Three Million Dollars. That’s how much Kyle “Bugha” Giersdorf walked away with after being crowned champion at the recently concluded Fortnite World Cup Solo Finals. Held in New York City, the event drew almost 15,000 people to New York’s Arthur Ashe tennis center. He’s not the only one though. The Fortnite World Cup also saw competitions for pairs, well-known Fortnite players from around the world, and also a competition to judge the best creative Fortnite player. And all of them walked away with cash prizes.
Considering this is all for just a game, it seems ridiculous to some. How do they afford it? But The Video Game industry was valued at approximately $135 billion in 2018. If predictions are true, we’re looking at it hitting the $300 billion mark by the year 2025. It’s pretty obvious to most that there’s some seriously big money in video games, but what about eSports?
Can you make a career out of playing video games in a country where the socially accepted professions are being a lawyer, doctor or engineer? This is where things get tricky. You would think that sitting in front of your computer all day just clicking random objects or shooting things would be a waste of time. But in reality, there’s a lot more going on. For starters, let’s look at actual eSports tournaments.
eSports Tournaments Are Money Makers
Take Dota 2 for example. The International is the largest eSports tournament for Dota 2. In 2018, the prize pool was $25 Million. This was broken down and the final result was that the winning team walked away with $11 Million. That’s almost $2.2 Million each for a 5-member team. Similarly, for 2019, the Prize pool is currently at $31 Million and rising.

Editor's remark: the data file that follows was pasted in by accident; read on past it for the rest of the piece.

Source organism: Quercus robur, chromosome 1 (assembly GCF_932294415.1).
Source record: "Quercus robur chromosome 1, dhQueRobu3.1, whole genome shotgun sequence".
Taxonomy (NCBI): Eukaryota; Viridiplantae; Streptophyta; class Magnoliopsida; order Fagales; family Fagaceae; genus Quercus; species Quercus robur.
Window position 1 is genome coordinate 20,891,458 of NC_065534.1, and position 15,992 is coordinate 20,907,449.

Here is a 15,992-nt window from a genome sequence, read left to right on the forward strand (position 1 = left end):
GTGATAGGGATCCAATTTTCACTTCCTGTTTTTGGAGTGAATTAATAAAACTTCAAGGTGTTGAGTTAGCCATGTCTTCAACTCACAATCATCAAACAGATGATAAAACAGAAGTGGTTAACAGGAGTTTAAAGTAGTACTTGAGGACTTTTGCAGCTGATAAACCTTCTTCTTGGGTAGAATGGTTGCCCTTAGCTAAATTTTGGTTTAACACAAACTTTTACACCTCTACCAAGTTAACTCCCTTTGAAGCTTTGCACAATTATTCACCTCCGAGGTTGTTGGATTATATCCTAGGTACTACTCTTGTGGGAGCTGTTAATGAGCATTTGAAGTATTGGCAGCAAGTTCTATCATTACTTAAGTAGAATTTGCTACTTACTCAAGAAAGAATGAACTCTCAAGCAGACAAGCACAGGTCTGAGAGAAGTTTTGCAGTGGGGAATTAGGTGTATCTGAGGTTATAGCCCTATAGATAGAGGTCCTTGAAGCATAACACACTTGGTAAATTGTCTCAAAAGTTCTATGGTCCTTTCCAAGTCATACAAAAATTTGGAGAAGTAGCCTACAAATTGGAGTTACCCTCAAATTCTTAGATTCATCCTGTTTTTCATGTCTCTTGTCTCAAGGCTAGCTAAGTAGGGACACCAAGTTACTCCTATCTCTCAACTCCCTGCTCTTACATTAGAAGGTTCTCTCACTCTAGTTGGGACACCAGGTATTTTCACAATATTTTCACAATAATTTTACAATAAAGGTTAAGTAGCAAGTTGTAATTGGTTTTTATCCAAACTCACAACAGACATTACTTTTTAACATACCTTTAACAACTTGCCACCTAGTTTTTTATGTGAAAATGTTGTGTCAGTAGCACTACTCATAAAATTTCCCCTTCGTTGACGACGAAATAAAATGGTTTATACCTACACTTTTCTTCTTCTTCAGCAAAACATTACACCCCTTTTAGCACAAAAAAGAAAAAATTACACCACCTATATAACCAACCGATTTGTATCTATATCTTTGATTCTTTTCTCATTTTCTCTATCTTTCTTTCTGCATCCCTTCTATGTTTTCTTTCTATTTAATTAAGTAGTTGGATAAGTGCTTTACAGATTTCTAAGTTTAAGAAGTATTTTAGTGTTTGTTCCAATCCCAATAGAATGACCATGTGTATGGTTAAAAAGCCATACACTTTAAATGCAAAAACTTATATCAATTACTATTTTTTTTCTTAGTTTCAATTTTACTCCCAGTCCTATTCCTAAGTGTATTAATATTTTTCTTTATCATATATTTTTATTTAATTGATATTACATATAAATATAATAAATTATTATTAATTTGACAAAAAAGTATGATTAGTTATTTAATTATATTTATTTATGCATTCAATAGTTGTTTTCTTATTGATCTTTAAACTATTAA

League of Legends, another popular video game racked up a prize pool of $6.4 Million with the winning team walking away with $2.4 Million. PUBG, the massively popular battle royale game found on both PC and mobile kicked off its Mobile Cup Open 2019 tournament and is now geared up for the PC person, PUBG Nations Cup 2019. With a prize pool of $500,000, the winner walks away with $100,000. So as you can see, there’s some serious money to be made if you’re a competitive eSports athlete.
It’s not just about the money though. In terms of global viewership, eSports is fast gaining celebrity status. Tyle ‘Ninja’ Blevins, a popular Fortnite player earned roughly around $500,000 per month, just from playing Fortnite on Twitch. Granted, this was before he switched over to Microsoft Mixer.
Twitch, in case you didn’t already know, is a popular platform that allows gamers to broadcast their gameplay online. The League of Legends World Championships is perhaps the most-watched eSports game currently. If you’re looking at viewership, the League of Legends World (LoL) Championship 2018 had 99.6 million unique viewers compared to the 83 million people who tuned in to watch the finals of the ICC T20 World Cup 2016.
Taking Gaming locally
All this has been about international tournaments and the likes. But what about in Sri Lanka? Well, things have been moving at a steady pace here. A major part of this is due to the efforts put forth by GamerLK. We spoke about their beginnings a while ago. What started off as a simple forum in 2007 has now grown to be a lot more than just a place for gamers to gather online.
From the very first SLCG in 2008 with maybe around 100-200 participants, SLCG has now after 11 years of victories defeats and experiences, transformed into a haven for gamers. This was seen at the very first Play Expo.
It doesn’t just end there though. During our interview with Raveen Wijayatilake – Chief Executive Officer at InGame Entertainment Pvt Ltd, he shared that a goal of GamerLK is to get eSports recognized as an official sport in Sri Lanka. Raveen shared that while most of the preliminary discussions have been sorted, and the folks at GamerLK are making good progress, one can only expect so much when a Government such as ours is involved.
In addition, we can see a number of local video game developers also putting out video games, some so steeped in Sri Lankan tradition that they’re making a global statement about our presence. From Arimac with Kanchayuda and Unbroken, we also saw RAM Studios give us a sneak peek at Extraction Valley.